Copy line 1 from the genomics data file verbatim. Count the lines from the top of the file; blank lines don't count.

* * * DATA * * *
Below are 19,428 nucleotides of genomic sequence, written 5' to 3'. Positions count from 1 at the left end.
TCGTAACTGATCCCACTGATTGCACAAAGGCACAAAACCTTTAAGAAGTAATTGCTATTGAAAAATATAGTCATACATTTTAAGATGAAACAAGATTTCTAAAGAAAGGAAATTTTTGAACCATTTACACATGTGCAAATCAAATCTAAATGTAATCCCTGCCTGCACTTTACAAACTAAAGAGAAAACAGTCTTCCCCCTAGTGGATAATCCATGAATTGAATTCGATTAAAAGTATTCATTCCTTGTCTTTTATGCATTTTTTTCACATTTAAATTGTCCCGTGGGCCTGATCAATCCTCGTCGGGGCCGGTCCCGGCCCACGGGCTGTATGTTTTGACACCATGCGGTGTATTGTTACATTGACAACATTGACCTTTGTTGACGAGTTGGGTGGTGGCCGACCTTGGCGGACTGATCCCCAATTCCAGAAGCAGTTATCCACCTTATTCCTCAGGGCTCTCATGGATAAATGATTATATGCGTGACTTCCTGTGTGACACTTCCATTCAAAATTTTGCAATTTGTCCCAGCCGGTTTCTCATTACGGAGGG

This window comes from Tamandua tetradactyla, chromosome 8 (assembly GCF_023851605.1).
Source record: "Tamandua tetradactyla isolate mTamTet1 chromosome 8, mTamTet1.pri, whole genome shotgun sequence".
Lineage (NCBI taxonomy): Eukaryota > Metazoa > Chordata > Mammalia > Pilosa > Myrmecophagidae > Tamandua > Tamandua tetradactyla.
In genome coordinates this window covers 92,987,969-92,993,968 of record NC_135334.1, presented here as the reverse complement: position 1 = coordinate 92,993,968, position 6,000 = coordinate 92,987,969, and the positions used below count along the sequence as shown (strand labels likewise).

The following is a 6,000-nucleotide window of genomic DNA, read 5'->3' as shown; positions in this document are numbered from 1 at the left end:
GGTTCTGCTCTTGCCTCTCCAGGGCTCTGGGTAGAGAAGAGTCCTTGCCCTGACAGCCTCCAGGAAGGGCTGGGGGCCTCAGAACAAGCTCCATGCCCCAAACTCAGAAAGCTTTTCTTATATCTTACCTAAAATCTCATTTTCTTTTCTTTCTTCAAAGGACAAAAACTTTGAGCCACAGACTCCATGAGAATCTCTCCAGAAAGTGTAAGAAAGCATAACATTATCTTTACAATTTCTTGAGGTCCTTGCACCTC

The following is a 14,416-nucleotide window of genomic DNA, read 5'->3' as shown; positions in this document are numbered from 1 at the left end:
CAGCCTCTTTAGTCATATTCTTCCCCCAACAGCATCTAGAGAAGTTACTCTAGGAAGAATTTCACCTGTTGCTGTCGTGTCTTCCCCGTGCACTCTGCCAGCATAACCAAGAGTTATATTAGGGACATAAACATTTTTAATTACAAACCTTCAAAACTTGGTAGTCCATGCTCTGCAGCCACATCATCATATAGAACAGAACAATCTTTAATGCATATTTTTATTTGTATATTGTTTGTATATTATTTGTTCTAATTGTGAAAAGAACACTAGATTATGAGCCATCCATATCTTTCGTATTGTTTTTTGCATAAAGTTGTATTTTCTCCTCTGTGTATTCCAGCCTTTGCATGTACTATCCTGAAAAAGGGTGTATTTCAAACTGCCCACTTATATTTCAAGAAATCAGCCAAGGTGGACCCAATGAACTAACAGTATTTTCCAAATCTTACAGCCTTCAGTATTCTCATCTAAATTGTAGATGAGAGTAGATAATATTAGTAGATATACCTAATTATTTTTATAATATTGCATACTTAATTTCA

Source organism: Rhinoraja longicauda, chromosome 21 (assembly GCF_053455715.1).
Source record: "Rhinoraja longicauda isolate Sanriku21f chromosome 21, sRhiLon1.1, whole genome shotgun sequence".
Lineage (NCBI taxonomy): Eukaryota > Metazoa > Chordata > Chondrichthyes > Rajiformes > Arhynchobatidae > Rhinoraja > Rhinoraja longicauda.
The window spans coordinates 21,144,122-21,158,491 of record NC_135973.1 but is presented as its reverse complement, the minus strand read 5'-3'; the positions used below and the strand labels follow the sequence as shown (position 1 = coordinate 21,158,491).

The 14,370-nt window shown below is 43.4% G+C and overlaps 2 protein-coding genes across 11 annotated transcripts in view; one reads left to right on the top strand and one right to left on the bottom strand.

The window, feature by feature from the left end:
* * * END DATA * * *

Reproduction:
Below are 19,428 nucleotides of genomic sequence, written 5' to 3'. Positions count from 1 at the left end.